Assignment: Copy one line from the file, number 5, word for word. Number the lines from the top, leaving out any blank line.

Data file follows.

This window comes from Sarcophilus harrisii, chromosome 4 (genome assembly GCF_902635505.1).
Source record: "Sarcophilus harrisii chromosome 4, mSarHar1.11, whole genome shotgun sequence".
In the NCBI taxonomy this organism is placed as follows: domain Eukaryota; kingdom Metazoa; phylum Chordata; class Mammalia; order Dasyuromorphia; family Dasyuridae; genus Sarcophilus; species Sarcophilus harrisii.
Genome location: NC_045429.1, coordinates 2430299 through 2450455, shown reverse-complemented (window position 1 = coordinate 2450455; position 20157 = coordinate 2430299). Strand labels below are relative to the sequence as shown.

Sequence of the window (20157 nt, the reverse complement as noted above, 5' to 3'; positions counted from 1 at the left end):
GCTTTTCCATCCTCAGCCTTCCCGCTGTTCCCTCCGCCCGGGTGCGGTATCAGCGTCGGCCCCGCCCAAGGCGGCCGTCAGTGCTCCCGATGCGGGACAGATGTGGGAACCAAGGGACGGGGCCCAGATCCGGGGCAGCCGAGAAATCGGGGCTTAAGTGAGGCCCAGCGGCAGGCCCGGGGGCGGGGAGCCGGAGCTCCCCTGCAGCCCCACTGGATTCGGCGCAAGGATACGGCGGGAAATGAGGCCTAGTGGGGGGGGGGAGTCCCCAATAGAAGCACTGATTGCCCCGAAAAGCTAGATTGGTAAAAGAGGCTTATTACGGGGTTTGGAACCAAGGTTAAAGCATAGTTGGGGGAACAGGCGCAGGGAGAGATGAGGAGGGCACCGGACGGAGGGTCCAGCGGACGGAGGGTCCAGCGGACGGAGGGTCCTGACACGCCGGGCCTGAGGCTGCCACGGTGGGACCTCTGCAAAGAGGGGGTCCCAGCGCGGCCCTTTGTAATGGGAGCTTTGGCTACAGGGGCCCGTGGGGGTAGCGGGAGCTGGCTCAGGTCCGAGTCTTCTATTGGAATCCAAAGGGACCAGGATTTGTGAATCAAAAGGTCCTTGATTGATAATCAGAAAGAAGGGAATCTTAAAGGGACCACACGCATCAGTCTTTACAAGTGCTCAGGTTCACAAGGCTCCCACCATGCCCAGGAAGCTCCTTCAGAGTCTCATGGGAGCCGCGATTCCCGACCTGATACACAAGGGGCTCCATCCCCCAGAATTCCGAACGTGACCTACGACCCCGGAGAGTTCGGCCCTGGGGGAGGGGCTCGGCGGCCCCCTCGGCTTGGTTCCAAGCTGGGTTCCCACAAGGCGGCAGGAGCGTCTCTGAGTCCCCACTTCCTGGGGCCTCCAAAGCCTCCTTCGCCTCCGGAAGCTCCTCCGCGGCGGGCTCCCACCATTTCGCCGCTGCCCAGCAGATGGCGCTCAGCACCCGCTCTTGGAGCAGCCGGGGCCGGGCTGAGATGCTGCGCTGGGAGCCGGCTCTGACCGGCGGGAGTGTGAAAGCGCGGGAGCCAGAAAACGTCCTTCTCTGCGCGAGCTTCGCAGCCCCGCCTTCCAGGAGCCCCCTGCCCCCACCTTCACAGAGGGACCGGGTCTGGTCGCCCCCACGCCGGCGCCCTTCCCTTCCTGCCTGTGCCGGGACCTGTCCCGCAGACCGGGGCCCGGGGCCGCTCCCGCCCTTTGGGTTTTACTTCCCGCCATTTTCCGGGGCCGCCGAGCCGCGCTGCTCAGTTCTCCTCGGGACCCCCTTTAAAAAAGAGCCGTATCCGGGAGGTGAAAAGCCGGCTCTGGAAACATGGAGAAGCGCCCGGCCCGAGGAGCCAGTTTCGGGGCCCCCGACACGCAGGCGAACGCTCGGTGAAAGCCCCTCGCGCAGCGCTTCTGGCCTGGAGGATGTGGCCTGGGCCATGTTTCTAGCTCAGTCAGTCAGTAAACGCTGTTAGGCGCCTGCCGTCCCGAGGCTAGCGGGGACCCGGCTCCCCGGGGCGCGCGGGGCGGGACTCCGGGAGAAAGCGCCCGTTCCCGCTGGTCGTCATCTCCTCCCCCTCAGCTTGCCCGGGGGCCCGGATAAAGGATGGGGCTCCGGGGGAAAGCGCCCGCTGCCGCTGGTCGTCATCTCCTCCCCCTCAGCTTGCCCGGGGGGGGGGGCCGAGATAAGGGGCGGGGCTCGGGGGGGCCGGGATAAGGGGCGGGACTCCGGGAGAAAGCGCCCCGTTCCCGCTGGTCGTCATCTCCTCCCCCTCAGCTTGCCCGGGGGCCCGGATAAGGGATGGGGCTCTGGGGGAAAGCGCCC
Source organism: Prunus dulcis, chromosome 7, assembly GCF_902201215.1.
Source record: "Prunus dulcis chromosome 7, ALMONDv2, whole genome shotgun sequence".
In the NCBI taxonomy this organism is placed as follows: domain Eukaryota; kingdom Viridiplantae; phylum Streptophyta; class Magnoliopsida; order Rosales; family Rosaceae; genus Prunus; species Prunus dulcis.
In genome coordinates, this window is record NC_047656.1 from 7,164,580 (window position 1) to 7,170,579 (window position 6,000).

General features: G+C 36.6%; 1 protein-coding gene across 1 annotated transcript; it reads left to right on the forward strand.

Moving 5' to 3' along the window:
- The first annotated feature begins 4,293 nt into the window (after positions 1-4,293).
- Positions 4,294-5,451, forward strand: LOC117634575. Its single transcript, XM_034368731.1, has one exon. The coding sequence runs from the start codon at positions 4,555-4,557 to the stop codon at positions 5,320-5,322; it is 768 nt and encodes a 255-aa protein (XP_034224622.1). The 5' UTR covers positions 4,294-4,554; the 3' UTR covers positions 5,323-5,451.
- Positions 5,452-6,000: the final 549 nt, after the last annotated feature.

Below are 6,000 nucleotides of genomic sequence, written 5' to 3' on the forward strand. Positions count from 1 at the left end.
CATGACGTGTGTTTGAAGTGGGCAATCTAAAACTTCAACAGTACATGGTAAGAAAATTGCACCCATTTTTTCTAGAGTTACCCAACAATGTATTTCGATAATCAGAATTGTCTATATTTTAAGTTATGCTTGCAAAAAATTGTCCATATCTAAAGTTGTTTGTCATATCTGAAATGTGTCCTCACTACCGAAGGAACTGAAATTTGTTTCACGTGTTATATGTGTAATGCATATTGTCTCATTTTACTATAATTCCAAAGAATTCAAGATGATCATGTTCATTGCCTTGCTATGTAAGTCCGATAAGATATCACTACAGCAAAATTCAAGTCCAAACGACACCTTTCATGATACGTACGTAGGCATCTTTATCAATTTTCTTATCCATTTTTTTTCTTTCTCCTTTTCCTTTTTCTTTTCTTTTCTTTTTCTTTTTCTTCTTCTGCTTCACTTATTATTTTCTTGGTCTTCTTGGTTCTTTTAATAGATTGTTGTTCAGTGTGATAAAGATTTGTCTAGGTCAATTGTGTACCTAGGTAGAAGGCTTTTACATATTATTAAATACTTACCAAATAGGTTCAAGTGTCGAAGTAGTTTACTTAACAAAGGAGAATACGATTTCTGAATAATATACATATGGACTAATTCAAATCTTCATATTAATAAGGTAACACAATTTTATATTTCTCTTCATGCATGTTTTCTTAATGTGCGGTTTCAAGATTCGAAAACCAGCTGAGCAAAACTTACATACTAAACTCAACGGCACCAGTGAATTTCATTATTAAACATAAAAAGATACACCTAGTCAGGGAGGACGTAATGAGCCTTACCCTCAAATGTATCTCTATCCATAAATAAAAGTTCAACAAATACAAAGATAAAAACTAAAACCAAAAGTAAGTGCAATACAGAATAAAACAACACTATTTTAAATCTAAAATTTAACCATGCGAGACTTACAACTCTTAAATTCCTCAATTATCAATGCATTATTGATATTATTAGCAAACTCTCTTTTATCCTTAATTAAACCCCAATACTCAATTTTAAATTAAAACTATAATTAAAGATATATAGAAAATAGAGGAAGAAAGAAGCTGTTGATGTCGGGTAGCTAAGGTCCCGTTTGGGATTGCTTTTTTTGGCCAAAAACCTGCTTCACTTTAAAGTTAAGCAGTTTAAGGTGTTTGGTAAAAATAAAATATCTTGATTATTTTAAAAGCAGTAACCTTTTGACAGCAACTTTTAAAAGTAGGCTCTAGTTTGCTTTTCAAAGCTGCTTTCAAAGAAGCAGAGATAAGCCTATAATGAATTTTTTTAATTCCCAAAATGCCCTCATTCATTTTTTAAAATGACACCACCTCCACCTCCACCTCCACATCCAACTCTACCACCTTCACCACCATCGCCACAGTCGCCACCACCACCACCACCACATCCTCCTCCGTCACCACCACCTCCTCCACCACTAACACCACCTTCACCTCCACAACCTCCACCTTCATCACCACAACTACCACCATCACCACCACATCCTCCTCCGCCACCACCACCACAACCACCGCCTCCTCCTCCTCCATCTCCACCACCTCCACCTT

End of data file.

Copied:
Sequence of the window (20157 nt, the reverse complement as noted above, 5' to 3'; positions counted from 1 at the left end):